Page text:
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Mortgage rates dropped more than 30 basis points across multiple terms last week, and they remain low today. After spiking close to 8% last month, 30-year mortgage rates have finally dropped back down and are hovering below 7% for the first time in two months.
Economic data shows inflation is slowing and the labor market is cooling, which has helped push mortgage rates down in recent weeks. As the economy continues to normalize, rates should, too — though that probably means we’ll see rates end up in the 5% to 6% range in the longer term, rather than the historic 2% to 3% lows we saw during the height of the COVID-19 pandemic.
In its November forecast, the Mortgage Bankers Association predicted that 30-year mortgage rates will fall to 6.1% by the end of 2024 and 5.5% by the end of 2025. This should provide a significant boost in affordability to hopeful homebuyers, though high home prices still remain a barrier for those with less spending power.
Mortgage Rates Today
Mortgage Refinance Rates Today
Use our free mortgage calculator to see how today’s mortgage rates will affect your monthly and long-term payments.
By plugging in different term lengths and interest rates, you’ll see how your monthly payment could change.
Mortgage Rate Projection for 2023
Mortgage rates started ticking up from historic lows in the second half of 2021 and increased over three percentage points in 2022.
Rates have increased even further this year, though they may start falling soon as inflation continues to slow. In the last 12 months, the Consumer Price Index rose by 3.2%, a significant slowdown compared to when it peaked last year at 9.1% in June.
For homeowners looking to leverage their home’s value to cover a big purchase — such as a home renovation — a home equity line of credit (HELOC) may be a good option while we wait for mortgage rates to ease. Check out some of the best HELOC lenders to start your search for the right loan for you.
A HELOC is a line of credit that lets you borrow against the equity in your home. It works similarly to a credit card in that you borrow what you need rather than getting the full amount you’re borrowing in a lump sum. It also lets you tap into the money you have in your home without replacing your entire mortgage, like you’d do with a cash-out refinance.
Current HELOC rates are relatively low compared to other loan options, including credit cards and personal loans.
When Will House Prices Come Down?
Home prices declined a bit on a monthly basis late last year, but we aren’t likely to see huge drops anytime soon thanks to extremely limited supply.
Fannie Mae researchers expect prices to increase 3.9% in 2023, while the Mortgage Bankers Association expects a 5.7% increase in 2023 and a 4.1% increase in 2024.
Sky high mortgage rates have pushed many hopeful buyers out of the market, slowing homebuying demand and putting downward pressure on home prices. But rates may start to drop next year, which would remove some of that pressure. The current supply of homes is also historically low, which will likely keep prices from dropping.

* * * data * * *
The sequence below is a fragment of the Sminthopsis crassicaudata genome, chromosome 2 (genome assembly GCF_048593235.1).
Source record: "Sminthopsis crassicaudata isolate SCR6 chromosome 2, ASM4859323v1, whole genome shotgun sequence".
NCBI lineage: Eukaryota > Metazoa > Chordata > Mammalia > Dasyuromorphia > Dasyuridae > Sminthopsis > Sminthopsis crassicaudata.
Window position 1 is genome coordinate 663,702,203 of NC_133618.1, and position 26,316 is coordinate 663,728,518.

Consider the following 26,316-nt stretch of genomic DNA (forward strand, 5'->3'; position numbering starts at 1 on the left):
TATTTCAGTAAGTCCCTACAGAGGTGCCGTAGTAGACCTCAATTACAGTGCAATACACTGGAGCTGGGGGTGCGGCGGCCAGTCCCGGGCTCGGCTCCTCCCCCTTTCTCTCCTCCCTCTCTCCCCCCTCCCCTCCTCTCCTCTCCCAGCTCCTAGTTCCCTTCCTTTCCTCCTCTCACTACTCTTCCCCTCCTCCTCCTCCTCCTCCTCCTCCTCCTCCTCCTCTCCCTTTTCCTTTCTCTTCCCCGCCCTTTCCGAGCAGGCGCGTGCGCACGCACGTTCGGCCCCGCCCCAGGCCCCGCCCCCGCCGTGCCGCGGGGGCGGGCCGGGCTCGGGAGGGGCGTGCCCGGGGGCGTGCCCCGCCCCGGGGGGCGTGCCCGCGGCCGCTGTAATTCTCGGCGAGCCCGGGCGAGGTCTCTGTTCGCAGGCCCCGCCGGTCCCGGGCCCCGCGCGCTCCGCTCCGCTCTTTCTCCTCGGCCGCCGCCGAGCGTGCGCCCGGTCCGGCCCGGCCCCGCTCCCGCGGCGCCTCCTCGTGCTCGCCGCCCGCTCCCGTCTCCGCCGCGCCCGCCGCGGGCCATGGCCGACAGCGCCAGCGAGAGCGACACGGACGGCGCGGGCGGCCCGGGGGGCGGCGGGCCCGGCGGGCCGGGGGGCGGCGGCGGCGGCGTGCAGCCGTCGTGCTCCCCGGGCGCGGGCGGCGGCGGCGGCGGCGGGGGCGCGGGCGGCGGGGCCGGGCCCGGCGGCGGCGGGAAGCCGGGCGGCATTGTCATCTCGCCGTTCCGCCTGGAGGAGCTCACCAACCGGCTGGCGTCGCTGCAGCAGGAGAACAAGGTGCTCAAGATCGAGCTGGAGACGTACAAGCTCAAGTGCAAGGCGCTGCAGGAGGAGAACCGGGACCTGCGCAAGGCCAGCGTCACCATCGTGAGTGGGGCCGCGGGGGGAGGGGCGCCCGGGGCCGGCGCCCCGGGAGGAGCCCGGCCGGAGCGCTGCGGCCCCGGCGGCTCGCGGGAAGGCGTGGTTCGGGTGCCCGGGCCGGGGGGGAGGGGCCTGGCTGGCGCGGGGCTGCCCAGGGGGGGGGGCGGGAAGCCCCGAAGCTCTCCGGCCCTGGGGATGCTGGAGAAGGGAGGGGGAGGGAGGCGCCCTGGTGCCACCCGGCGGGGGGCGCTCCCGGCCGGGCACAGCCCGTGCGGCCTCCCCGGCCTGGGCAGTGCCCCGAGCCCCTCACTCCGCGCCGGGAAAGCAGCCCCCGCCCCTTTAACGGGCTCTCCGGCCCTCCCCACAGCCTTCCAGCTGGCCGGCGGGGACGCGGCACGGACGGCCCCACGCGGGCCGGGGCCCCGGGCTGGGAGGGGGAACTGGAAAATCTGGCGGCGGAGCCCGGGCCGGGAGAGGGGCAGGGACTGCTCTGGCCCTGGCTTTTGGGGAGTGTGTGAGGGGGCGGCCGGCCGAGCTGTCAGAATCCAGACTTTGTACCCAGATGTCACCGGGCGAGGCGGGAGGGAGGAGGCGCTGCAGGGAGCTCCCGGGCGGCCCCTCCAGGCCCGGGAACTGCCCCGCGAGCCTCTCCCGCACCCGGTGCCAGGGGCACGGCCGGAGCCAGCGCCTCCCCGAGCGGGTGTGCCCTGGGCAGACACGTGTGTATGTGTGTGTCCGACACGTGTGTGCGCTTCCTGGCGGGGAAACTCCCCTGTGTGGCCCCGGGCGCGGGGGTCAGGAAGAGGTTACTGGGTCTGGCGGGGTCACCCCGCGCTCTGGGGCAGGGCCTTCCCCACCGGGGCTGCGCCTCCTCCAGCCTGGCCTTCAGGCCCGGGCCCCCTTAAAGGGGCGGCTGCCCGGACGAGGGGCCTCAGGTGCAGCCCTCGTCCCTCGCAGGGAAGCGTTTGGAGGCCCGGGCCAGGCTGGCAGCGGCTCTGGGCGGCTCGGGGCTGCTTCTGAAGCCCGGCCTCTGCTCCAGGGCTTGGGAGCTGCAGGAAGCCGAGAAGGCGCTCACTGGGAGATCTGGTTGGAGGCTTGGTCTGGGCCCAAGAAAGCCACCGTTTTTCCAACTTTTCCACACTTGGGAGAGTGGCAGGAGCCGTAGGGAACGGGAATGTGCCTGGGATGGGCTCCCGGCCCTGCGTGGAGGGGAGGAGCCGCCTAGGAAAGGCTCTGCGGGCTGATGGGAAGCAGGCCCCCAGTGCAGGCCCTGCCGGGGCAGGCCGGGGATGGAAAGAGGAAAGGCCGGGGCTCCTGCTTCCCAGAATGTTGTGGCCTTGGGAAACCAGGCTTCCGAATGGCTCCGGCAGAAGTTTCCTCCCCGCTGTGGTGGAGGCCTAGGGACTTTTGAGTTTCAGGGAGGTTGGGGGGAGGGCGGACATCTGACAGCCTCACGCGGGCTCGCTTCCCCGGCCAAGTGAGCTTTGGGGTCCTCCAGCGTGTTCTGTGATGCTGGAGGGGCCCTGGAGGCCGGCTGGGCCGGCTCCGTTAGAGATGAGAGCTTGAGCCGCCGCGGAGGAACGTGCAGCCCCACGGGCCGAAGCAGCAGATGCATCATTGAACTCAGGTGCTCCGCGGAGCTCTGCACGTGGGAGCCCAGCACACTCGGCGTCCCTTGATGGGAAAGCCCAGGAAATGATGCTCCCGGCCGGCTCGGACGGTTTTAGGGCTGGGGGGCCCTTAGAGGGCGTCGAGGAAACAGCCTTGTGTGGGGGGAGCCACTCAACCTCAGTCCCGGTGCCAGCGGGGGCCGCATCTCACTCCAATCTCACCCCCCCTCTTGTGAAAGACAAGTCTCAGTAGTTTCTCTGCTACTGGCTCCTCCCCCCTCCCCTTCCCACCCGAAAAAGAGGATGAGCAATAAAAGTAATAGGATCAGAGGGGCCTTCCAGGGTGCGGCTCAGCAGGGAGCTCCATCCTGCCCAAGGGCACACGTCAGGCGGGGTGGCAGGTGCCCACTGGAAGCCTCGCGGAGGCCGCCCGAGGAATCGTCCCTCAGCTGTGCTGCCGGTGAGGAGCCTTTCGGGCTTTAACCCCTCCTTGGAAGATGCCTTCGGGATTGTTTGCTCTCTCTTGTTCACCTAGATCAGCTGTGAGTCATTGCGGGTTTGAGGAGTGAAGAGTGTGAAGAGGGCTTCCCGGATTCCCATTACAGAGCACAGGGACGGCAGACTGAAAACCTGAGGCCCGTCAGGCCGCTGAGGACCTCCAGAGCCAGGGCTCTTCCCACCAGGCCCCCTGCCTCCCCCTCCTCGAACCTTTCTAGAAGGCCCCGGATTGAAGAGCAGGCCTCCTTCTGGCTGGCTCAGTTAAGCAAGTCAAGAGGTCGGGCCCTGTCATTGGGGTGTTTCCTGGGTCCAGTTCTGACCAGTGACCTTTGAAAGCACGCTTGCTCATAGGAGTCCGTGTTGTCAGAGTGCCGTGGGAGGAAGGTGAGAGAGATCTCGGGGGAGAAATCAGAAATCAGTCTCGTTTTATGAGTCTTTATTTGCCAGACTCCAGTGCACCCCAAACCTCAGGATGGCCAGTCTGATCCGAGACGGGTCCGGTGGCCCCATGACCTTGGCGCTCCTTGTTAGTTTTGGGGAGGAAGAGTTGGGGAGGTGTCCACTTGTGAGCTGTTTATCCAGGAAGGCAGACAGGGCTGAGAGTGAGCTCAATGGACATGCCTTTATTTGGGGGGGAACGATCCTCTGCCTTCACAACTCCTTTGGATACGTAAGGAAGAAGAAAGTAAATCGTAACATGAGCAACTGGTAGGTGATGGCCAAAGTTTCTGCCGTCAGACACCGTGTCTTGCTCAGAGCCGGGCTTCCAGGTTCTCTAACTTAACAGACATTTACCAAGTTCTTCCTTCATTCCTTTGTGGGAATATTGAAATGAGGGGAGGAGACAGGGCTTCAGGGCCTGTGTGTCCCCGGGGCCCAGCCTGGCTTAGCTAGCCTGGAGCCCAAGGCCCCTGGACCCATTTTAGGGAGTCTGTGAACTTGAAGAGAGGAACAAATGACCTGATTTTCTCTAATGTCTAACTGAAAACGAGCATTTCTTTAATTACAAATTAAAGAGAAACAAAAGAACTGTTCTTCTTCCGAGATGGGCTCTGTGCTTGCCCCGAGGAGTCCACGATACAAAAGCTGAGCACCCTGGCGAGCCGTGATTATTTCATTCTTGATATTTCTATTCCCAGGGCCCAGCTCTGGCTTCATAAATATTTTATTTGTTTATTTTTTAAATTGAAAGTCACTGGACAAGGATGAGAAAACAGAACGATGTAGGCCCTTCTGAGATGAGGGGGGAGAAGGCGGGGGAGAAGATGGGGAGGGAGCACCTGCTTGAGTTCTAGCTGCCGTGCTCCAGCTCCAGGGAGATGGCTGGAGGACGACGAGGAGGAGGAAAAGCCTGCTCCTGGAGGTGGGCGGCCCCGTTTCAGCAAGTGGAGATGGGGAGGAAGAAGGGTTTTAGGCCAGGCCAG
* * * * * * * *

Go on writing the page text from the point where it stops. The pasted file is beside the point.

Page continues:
Fixed-Rate vs. Adjustable-Rate Mortgage Pros and Cons
Fixed-rate mortgages lock in your rate for the entire life of your loan. Adjustable-rate mortgages lock in your rate for the first few years, then your rate goes up or down periodically.
So how do you choose between a fixed-rate vs. adjustable-rate mortgage?
ARMs typically start with lower rates than fixed-rate mortgages, but ARM rates can go up once your initial introductory period is over. If you plan on moving or refinancing before the rate adjusts, an ARM could be a good deal. But keep in mind that a change in circumstances could prevent you from doing these things, so it’s a good idea to think about whether your budget could handle a higher monthly payment.
Fixed-rate mortgage are a good choice for borrowers who want stability, since your monthly principal and interest payments won’t change throughout the life of the loan (though your mortgage payment could increase if your taxes or insurance go up).
But in exchange for this stability, you’ll take on a higher rate. This might seem like a bad deal right now, but if rates increase further in a few years, you might be glad to have a rate locked in. And if rates trend down, you may be able to refinance to snag a lower rate
How Does an Adjustable-Rate Mortgage Work?
Adjustable-rate mortgages start with an introductory period where your rate will remain fixed for a certain period of time. Once that period is up, it will begin to adjust periodically — typically once per year or once every six months.
How much your rate will change depends on the index that the ARM uses and the margin set by the lender. Lenders choose the index that their ARMs use, and this rate can trend up or down depending on current market conditions.
The margin is the amount of interest a lender charges on top of the index. You should shop around with multiple lenders to see which one offers the lowest margin.
ARMs also come with limits on how much they can change and how high they can go. For example, an ARM might be limited to a 2% increase or decrease every time it adjusts, with a maximum rate of 8%.